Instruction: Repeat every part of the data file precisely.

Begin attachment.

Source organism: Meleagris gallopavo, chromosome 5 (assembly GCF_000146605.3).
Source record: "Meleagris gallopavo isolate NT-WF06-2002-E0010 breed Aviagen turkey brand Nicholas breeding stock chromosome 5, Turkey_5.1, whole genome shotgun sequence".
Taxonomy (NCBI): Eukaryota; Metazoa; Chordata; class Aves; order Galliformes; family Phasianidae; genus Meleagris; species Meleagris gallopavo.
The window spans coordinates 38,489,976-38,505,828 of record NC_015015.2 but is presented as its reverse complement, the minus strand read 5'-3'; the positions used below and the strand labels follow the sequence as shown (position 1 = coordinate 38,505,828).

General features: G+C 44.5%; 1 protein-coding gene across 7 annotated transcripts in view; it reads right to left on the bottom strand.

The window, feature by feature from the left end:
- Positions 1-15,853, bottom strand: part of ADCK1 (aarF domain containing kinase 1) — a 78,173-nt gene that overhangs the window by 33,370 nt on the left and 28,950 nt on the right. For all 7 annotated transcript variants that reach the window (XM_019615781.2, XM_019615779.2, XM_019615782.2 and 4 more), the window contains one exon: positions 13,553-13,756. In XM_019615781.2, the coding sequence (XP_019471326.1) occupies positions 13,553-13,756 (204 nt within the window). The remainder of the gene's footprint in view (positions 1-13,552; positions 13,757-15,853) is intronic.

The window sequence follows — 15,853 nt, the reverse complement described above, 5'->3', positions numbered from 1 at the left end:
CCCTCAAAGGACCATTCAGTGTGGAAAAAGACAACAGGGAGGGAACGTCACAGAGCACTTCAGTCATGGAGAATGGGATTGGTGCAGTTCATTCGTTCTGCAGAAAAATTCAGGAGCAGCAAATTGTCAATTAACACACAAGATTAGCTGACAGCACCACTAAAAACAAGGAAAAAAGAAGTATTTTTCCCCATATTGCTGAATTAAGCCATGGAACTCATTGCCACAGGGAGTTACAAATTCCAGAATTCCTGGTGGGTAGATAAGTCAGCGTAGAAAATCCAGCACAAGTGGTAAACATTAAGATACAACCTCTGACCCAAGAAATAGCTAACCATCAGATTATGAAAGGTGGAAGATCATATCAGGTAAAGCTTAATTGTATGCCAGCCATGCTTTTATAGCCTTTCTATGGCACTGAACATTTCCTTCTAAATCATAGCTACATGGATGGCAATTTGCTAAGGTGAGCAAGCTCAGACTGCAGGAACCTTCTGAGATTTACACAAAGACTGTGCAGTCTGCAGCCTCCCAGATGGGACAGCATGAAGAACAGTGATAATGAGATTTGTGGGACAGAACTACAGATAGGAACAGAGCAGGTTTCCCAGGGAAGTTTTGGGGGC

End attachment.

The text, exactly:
Source organism: Meleagris gallopavo, chromosome 5 (assembly GCF_000146605.3).
Source record: "Meleagris gallopavo isolate NT-WF06-2002-E0010 breed Aviagen turkey brand Nicholas breeding stock chromosome 5, Turkey_5.1, whole genome shotgun sequence".
Taxonomy (NCBI): Eukaryota; Metazoa; Chordata; class Aves; order Galliformes; family Phasianidae; genus Meleagris; species Meleagris gallopavo.
The window spans coordinates 38,489,976-38,505,828 of record NC_015015.2 but is presented as its reverse complement, the minus strand read 5'-3'; the positions used below and the strand labels follow the sequence as shown (position 1 = coordinate 38,505,828).

General features: G+C 44.5%; 1 protein-coding gene across 7 annotated transcripts in view; it reads right to left on the bottom strand.

The window, feature by feature from the left end:
- Positions 1-15,853, bottom strand: part of ADCK1 (aarF domain containing kinase 1) — a 78,173-nt gene that overhangs the window by 33,370 nt on the left and 28,950 nt on the right. For all 7 annotated transcript variants that reach the window (XM_019615781.2, XM_019615779.2, XM_019615782.2 and 4 more), the window contains one exon: positions 13,553-13,756. In XM_019615781.2, the coding sequence (XP_019471326.1) occupies positions 13,553-13,756 (204 nt within the window). The remainder of the gene's footprint in view (positions 1-13,552; positions 13,757-15,853) is intronic.

The window sequence follows — 15,853 nt, the reverse complement described above, 5'->3', positions numbered from 1 at the left end:
CCCTCAAAGGACCATTCAGTGTGGAAAAAGACAACAGGGAGGGAACGTCACAGAGCACTTCAGTCATGGAGAATGGGATTGGTGCAGTTCATTCGTTCTGCAGAAAAATTCAGGAGCAGCAAATTGTCAATTAACACACAAGATTAGCTGACAGCACCACTAAAAACAAGGAAAAAAGAAGTATTTTTCCCCATATTGCTGAATTAAGCCATGGAACTCATTGCCACAGGGAGTTACAAATTCCAGAATTCCTGGTGGGTAGATAAGTCAGCGTAGAAAATCCAGCACAAGTGGTAAACATTAAGATACAACCTCTGACCCAAGAAATAGCTAACCATCAGATTATGAAAGGTGGAAGATCATATCAGGTAAAGCTTAATTGTATGCCAGCCATGCTTTTATAGCCTTTCTATGGCACTGAACATTTCCTTCTAAATCATAGCTACATGGATGGCAATTTGCTAAGGTGAGCAAGCTCAGACTGCAGGAACCTTCTGAGATTTACACAAAGACTGTGCAGTCTGCAGCCTCCCAGATGGGACAGCATGAAGAACAGTGATAATGAGATTTGTGGGACAGAACTACAGATAGGAACAGAGCAGGTTTCCCAGGGAAGTTTTGGGGGC